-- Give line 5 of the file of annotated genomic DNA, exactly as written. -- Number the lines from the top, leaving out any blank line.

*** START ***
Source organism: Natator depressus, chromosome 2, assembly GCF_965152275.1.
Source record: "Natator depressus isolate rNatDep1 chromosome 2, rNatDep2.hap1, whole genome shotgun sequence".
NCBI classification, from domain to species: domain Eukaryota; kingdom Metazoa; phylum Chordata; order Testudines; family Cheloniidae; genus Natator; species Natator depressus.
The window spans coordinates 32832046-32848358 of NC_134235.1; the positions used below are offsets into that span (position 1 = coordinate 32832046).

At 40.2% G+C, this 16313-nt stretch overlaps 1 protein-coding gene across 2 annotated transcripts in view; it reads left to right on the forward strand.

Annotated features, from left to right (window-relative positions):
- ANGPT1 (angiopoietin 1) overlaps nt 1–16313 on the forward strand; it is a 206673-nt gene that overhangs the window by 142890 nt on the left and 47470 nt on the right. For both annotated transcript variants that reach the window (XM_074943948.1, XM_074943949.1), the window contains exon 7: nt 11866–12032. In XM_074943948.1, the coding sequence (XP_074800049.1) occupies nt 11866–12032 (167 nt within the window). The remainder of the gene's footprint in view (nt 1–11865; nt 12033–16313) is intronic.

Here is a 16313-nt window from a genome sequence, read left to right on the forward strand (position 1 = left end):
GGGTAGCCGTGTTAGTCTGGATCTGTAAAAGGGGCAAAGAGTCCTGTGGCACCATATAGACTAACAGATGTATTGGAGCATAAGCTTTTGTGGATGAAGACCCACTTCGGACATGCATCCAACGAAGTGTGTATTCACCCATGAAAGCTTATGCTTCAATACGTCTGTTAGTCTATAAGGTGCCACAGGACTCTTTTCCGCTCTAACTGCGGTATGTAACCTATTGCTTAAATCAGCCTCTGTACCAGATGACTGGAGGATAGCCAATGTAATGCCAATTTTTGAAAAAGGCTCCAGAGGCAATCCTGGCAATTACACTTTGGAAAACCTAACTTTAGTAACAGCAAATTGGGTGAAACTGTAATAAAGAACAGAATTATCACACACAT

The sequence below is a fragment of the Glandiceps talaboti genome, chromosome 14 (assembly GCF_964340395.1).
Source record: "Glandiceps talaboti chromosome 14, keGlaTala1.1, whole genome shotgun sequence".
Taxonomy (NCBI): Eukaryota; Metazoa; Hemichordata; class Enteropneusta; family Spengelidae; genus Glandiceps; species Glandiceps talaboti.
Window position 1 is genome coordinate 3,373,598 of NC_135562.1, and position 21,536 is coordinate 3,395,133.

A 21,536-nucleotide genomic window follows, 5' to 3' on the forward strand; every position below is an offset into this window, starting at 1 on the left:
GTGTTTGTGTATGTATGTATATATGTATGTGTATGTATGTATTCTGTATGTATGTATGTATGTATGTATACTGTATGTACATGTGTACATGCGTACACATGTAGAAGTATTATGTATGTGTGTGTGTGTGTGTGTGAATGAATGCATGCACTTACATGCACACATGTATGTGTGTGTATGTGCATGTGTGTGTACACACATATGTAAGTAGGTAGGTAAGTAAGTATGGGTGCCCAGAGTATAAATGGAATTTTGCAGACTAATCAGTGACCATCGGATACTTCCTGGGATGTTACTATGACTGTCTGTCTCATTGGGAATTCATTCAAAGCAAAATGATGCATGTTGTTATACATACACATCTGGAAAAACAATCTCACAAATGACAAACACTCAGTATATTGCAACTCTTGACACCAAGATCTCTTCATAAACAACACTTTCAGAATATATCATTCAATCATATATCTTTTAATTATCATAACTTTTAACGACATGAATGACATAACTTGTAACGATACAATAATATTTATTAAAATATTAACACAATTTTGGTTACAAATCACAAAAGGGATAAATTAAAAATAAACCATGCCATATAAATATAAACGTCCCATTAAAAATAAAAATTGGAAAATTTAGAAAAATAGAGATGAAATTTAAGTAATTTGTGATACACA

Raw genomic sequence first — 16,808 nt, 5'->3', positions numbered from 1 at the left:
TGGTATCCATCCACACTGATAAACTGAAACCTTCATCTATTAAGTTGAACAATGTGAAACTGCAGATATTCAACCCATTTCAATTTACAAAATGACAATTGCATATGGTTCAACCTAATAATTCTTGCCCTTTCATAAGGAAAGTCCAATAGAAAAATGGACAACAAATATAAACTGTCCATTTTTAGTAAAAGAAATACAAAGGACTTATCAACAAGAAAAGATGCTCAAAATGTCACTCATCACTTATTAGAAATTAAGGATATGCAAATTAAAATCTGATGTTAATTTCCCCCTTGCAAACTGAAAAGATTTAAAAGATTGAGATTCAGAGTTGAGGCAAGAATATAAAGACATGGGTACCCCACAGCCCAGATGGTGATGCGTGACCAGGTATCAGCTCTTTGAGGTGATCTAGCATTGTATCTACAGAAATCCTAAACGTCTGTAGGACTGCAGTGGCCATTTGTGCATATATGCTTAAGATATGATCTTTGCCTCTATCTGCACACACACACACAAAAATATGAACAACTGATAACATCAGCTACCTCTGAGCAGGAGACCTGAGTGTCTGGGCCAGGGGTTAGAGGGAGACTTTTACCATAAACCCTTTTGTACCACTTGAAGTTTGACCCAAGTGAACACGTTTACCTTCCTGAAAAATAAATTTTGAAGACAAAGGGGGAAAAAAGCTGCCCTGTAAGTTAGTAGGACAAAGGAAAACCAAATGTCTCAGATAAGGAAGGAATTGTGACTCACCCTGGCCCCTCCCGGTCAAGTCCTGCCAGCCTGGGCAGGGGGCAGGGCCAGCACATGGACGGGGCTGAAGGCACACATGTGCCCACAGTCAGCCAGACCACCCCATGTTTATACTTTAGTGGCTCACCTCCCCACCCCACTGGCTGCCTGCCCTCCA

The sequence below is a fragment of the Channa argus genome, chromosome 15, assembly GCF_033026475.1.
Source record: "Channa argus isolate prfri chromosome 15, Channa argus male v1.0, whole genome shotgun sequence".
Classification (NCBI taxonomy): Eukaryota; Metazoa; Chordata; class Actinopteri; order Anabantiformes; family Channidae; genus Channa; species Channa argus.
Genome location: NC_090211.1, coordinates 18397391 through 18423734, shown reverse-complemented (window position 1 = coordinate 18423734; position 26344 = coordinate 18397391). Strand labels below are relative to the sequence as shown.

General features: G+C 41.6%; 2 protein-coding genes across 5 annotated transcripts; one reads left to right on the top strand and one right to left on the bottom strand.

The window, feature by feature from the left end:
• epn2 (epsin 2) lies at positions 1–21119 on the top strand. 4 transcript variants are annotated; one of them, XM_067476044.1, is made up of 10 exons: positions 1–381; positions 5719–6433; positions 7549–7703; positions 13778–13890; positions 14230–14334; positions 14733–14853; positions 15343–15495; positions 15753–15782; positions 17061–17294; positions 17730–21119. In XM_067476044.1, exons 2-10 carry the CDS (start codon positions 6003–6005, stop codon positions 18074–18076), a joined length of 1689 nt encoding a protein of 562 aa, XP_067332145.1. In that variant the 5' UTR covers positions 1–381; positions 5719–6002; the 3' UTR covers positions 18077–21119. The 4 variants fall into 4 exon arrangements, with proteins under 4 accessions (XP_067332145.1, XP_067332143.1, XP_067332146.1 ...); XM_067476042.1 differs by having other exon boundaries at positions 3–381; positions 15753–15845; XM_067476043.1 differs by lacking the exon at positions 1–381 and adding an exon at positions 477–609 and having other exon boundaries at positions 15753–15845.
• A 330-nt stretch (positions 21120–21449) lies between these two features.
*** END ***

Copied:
At 40.2% G+C, this 16313-nt stretch overlaps 1 protein-coding gene across 2 annotated transcripts in view; it reads left to right on the forward strand.